Aging is Complex and Shifts Dramatically Over Late Life as it Accelerates

My attention was drawn recently to an open access paper from earlier in the year that illustrates the magnitude of the difference between aging in early old age versus later old age. The causes of aging are comparatively simple forms of damage and disarray that emerge from the normal operation of metabolism, but because a living being is an immensely complicated system, even simple damage quickly spirals into complex consequences. Simple changes in a complex system produce complex outcomes. Aging greatly changes pace and character in its early stages versus its late stages, as chains of cause and consequence pile up, and damage interacts with damage. It accelerates, and dysfunction grows and changes in nature.

The work noted here looks at the transcriptome of aged mice, an assessment of which genes are being expressed, and to what degree. The differences between mice in early and late old age are sizable, and where it is understood as to what effects are produced by the differences in transcription, it connects to the usual concerns in aging: diminished function, increased inflammation, and so forth. This reflects what we see in our own species; there is a great deal of difference between a 60-year-old and an 80-year-old. The observed differences are built from changes in cell function, that emerge in response to rising levels of cell and tissue damage.

Different phases of aging in mouse old skeletal muscle

With a graying population and increasing longevity, it is important to identify life transitions in later years and recognize heterogeneity among older people. The term "late life" is broadly defined by encompassing a heterogeneous group of adults of 65 years and older; hence, it is further classified into "young-old" and "old-old" groups in the hope of identifying the group with a distinct vulnerability to certain chronic diseases and mental illnesses. Supportively, several studies have discerned a comprehensive difference across physical, cognitive, and psychosocial domains between the young-old (aged 60 - 74 years) and old-old (aged 75 years and older) groups. A similar distinction may exist for physiological and pathological domains, such as chronic illnesses (cardiovascular disease, cancer, chronic respiratory diseases, and diabetes, among others) and the deterioration of skeletal muscle and cognitive function. In reality, these age-related illnesses vary markedly and can, with age, take the shape of a comorbidity, which is the co-existence of two or more diseases. For instance, only 30% of adults aged 45 - 64 years have at least two chronic conditions, whereas 65% of those aged 65 - 84 years and approximately 80% of those aged 85 years and older have the same conditions. Therefore, to investigate these age-associated diseases, it may be beneficial to divide the elderly into groups and inspect the resultant subgroups separately for pathophysiological differences, and other deteriorations or weaknesses.

In the case of mice, those ranging from 18 to 24 months-of-age, which is comparable to humans of 56 - 69 years-of-age, fulfil the requirements of "young-old" age, whereas mice aged 26 months and older can be considered as "old-old". It is notable that 22 - 24 months of age is when morphological changes consistent with human sarcopenia commence in mice and rats. This is the period skeletal muscle mass and grip strength decline progressively with age, exhibiting prominent changes at 24-28 months of age, while whole-body mass and lean mass were relatively stable or only marginally declined. Another significant distinction between the young-old and old-old groups is survivorship; 24- and 28-month-old mice exhibit 85% and 50% survival rates, respectively. Based on this rapid declines in muscle mass and survivorship with age, we assumed that aging accelerates in "late life" in a manner different from that in the slow aging mode before then. In addition to the increased morbidity and accelerated aging, we recently noticed that skeletal muscle in old-old mice, but not in young-old mice, underwent DNA demethylation particularly over genomic retroelements, and as a consequence, a large number of genomic retroelement copies acquire the competence for transcription. Similarly, the existence of other unexplored molecular and physiological traits that distinguish old-old mice from young-old mice, is also conceivable.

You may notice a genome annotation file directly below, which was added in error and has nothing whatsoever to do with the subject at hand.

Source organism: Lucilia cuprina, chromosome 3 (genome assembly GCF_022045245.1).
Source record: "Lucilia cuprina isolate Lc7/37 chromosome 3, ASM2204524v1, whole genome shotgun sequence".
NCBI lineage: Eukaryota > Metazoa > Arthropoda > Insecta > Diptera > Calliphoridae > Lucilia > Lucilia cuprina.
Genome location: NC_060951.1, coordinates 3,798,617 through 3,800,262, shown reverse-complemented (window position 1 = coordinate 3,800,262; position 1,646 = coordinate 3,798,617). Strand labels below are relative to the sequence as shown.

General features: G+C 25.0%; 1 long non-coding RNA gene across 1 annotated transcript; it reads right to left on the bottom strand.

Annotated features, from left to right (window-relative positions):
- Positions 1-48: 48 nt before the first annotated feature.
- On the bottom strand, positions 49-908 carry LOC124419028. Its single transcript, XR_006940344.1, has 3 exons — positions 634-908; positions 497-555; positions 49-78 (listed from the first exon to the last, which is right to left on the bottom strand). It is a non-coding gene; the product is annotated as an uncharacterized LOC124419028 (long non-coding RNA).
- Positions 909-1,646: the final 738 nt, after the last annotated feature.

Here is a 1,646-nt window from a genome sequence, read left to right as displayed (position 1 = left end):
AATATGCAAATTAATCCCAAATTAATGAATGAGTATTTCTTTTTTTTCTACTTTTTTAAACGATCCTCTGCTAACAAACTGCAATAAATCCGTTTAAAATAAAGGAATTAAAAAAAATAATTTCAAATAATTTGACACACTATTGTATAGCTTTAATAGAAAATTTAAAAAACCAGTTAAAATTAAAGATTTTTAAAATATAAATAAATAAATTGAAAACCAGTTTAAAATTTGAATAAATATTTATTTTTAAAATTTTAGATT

Using 24- and 28-month-old mice to represent the "young-old" and "old-old", respectively, we compared their skeletal muscle transcriptomes and found each in a distinct stage: early/gradual (E-aging) and late/accelerated aging phase (L-aging). The old-old transcriptomes were largely disengaged from the forward transcriptomic trajectory generated in the younger-aged group, indicating a substantial change in gene expression profiles during L-aging. The divergence rate per month for the transcriptomes was the highest in L-aging, twice as fast as the rate in E-aging. Indeed, many of the L-aging genes were significantly altered in transcription, although the changes did not seem random but rather coordinated in a variety of functional gene sets. Of 2,707 genes transcriptionally altered during E-aging, two-thirds were also significantly changed during L-aging, to either downturning or upturning way. The downturn genes were related to mitochondrial function and translational gene sets, while the upturn genes were linked to inflammation-associated gene sets.

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